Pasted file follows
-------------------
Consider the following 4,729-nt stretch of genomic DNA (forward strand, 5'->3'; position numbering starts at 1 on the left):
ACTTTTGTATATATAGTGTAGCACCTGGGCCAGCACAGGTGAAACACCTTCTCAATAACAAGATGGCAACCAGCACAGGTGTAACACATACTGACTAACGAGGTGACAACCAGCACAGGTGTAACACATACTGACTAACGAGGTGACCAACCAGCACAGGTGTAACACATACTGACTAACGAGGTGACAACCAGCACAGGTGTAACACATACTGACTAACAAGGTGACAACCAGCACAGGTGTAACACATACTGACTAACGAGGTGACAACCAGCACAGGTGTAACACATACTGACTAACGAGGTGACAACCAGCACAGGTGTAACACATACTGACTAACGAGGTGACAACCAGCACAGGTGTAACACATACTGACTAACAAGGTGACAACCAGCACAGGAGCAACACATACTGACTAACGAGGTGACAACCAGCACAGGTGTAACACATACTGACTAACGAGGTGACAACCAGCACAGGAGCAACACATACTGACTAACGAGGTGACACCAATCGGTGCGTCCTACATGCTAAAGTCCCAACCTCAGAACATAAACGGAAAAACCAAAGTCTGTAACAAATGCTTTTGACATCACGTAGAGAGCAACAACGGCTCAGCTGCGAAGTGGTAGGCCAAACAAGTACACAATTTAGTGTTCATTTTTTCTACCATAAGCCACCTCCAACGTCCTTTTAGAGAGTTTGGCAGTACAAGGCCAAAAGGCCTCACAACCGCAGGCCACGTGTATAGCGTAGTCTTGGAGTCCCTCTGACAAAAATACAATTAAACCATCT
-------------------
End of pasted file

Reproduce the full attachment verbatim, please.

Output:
Consider the following 4,729-nt stretch of genomic DNA (forward strand, 5'->3'; position numbering starts at 1 on the left):
ACTTTTGTATATATAGTGTAGCACCTGGGCCAGCACAGGTGAAACACCTTCTCAATAACAAGATGGCAACCAGCACAGGTGTAACACATACTGACTAACGAGGTGACAACCAGCACAGGTGTAACACATACTGACTAACGAGGTGACCAACCAGCACAGGTGTAACACATACTGACTAACGAGGTGACAACCAGCACAGGTGTAACACATACTGACTAACAAGGTGACAACCAGCACAGGTGTAACACATACTGACTAACGAGGTGACAACCAGCACAGGTGTAACACATACTGACTAACGAGGTGACAACCAGCACAGGTGTAACACATACTGACTAACGAGGTGACAACCAGCACAGGTGTAACACATACTGACTAACAAGGTGACAACCAGCACAGGAGCAACACATACTGACTAACGAGGTGACAACCAGCACAGGTGTAACACATACTGACTAACGAGGTGACAACCAGCACAGGAGCAACACATACTGACTAACGAGGTGACACCAATCGGTGCGTCCTACATGCTAAAGTCCCAACCTCAGAACATAAACGGAAAAACCAAAGTCTGTAACAAATGCTTTTGACATCACGTAGAGAGCAACAACGGCTCAGCTGCGAAGTGGTAGGCCAAACAAGTACACAATTTAGTGTTCATTTTTTCTACCATAAGCCACCTCCAACGTCCTTTTAGAGAGTTTGGCAGTACAAGGCCAAAAGGCCTCACAACCGCAGGCCACGTGTATAGCGTAGTCTTGGAGTCCCTCTGACAAAAATACAATTAAACCATCT